Twang! is a multiplayer platform racing game, developed for Xbox 360 supporting up to four local players. You race by shooting your grappling hook onto nearby objects, swinging to gain speed and then release, flying through the air. You eliminate other players by being faster and getting ahead of them. If you are the last player on the screen, you win!
The Dare competition has offered lots of opportunities for our team. Being from Sweden (4 out of 5 members), we get firsthand experience with another culture and to practice our second language, English (since people from Scotland know very little Swedish for some reason). Apart from that we’re able to meet people from the business, which is invaluable. Meeting people from Sega, Sony and Rockstar North (just to name a few) is just mind blowing for a recently graduated games development student such as myself. Especially when they come to our office to meet us and talk about our game. Oh, and it’s also very educating to hear what experienced developers have to say.
Being the 4th week of the development, almost halfway, we’ve learnt a lot so far. Both personal, such as getting experience with XNA, Xen and JigLibX, but also team-based stuff such as team dynamics. As a designer, putting your pride and your ego aside, and focusing only on what is better for the game, is a great skill to have. Totally worth spending a couple of skill points to get that skill if you haven’t already. Also, being able to leave an area of the game to someone else is worth a lot.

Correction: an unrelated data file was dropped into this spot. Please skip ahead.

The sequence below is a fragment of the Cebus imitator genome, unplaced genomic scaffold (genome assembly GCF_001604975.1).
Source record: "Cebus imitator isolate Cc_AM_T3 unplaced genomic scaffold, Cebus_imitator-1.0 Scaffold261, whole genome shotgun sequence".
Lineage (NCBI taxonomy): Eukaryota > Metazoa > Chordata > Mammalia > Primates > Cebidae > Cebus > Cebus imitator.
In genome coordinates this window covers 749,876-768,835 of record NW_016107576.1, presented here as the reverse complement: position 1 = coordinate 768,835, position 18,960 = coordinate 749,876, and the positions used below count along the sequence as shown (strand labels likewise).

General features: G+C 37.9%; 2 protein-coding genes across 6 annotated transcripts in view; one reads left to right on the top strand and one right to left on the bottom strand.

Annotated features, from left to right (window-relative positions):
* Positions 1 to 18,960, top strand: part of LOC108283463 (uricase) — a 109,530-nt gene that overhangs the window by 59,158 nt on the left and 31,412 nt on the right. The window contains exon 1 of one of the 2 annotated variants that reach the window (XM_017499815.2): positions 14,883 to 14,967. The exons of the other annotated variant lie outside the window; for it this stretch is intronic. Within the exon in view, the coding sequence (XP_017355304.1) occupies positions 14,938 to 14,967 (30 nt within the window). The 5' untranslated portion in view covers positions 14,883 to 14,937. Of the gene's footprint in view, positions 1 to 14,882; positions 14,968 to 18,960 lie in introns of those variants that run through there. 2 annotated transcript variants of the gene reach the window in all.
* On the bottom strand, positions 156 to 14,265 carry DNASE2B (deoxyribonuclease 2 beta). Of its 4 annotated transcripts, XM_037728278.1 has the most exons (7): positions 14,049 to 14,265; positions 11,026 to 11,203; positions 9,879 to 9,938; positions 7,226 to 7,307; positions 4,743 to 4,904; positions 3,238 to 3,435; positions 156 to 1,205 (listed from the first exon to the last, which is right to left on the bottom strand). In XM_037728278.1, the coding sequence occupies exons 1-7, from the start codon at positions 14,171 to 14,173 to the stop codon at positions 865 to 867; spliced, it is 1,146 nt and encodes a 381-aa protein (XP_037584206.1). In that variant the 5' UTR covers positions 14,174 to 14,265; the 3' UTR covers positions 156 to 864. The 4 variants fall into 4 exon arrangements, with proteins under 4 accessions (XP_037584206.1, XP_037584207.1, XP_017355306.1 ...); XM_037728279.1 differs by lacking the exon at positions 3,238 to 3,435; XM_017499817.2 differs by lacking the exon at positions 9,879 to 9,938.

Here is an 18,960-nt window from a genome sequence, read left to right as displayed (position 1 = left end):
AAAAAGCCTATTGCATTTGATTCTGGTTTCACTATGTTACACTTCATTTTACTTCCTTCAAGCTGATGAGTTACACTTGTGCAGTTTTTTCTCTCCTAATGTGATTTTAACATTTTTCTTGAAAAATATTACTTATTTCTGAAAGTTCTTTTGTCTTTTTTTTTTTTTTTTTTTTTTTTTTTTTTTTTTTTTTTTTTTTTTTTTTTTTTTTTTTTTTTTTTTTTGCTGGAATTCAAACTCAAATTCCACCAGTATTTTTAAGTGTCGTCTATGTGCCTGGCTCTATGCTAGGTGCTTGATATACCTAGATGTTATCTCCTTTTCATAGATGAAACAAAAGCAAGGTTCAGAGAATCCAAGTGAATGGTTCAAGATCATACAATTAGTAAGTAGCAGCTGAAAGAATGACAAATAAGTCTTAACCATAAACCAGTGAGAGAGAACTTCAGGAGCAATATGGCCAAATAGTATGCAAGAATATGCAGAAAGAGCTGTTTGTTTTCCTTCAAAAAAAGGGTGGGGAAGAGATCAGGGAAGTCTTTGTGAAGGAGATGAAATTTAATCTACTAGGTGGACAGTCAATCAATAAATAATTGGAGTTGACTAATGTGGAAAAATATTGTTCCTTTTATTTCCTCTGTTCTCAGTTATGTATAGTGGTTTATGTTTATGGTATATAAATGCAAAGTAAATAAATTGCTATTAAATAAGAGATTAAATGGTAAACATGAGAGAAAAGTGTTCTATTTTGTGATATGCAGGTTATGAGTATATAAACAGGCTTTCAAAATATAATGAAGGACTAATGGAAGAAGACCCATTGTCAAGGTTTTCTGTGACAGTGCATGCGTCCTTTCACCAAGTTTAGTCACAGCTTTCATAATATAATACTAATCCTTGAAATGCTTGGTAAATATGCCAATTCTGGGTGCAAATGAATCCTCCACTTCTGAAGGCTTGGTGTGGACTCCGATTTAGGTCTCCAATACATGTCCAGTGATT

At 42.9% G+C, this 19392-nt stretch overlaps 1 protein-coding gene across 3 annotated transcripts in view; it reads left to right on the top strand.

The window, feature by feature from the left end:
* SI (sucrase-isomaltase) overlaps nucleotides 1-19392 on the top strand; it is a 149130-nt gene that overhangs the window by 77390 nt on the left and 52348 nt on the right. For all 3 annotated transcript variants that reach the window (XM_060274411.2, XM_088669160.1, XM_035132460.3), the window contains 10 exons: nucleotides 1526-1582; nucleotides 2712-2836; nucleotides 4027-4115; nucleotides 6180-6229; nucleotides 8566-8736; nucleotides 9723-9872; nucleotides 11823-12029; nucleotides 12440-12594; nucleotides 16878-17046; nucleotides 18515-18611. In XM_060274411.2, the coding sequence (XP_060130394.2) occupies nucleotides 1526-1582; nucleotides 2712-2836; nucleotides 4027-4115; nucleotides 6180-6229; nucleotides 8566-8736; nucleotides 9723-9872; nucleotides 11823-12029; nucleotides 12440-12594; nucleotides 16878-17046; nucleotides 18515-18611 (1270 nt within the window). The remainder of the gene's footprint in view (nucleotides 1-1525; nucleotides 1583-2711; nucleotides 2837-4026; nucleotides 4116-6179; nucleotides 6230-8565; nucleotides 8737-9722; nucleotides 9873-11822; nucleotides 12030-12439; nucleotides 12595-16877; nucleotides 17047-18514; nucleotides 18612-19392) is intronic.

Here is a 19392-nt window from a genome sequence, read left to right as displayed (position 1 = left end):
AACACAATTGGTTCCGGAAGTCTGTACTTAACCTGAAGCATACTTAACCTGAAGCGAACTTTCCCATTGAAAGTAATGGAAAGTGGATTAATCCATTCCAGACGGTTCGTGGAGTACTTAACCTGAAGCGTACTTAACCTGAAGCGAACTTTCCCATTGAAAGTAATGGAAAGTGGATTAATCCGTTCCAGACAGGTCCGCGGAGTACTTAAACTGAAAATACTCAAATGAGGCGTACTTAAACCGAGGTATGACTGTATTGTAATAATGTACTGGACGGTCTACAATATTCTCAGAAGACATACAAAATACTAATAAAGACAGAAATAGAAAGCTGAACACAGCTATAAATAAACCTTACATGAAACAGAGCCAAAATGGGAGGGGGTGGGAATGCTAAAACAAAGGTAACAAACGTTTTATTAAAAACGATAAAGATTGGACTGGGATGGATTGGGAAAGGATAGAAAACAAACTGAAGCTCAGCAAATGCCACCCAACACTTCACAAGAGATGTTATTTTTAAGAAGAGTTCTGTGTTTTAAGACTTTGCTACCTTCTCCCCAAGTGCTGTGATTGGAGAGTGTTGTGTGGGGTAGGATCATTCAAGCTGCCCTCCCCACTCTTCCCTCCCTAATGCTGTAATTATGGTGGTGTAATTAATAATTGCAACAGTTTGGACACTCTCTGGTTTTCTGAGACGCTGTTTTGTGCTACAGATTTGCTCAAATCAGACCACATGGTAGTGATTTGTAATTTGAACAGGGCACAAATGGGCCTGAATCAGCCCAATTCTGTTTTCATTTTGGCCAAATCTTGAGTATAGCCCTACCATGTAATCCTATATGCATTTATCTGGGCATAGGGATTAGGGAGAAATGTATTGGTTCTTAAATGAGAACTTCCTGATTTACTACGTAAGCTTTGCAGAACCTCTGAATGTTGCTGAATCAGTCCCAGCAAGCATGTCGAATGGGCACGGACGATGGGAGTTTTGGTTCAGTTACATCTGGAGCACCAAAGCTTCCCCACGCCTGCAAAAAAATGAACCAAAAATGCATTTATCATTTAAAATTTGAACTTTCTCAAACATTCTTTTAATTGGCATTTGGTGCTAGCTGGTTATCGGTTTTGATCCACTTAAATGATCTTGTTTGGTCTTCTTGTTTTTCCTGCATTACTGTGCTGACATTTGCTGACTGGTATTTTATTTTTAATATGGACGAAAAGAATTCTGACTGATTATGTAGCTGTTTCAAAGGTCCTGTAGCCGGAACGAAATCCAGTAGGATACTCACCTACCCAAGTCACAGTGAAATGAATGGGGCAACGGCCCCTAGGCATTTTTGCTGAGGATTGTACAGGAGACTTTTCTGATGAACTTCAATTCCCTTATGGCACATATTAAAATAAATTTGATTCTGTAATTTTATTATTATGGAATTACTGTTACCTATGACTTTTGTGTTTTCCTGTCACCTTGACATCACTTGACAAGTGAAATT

Personally, I want to do everything by myself, but there’s no way that would ever work. Being able to leave things like level design to another team member (since I totally skipped the level design branch of the skill tree) is better for me, since I can spend my time doing stuff that I’m better suited for, and also, it’s a lot better for the game. The best thing we’ve learned so far though, is when to cut a feature and when to keep it. Holding on to a feature just because you like it is not the way to go. Taking some time to try it out and then cutting it completely is better than having to spend weeks on adjusting the game to fit with the new feature and lose precious time.
One of our biggest strengths in the competition is the fact that we got a working game by the end of the second or third day. Even if the player could only move a white circle across a blue screen (CornflowerBlue of course), we’ve still been able to see what works and what doesn’t, testing new stuff rather than theorize about it. During the whole project so far we’ve been able to test new things in the game and decide to keep it or remove it completely, instead of gluing it all together the last few days and hope for the best.
Lastly, I want to give some advice to people who dream about making their own games and maybe try to participate in Dare some day. Do it. Find a couple of friends and just get to know the different roles in a development team. Make a couple of small games, rather than spending a lot of time with only one. Getting to know different kinds of games and problems will make you more flexible. Get used to the time frame. The competition runs for about 10 weeks – 9.5 to be exact. That’s nothing, believe me. If you can get used to making a complete game in this short time frame, you’ll have an advantage in the Dare competition.
Make use of deadlines, they’re your best friend. In our team, we have weekly deadlines, where a functional and fun game has to be presented each week. Even though this deadline is only for ourselves, it helps us immensely. We’ve seen that we work harder, and get more eager to produce high quality content, since we want to beat last week’s game.
If you want to see our weekly progress videos, check out twitter.com/ThatGameStudio or our team blog page on the Dare to be Digital website.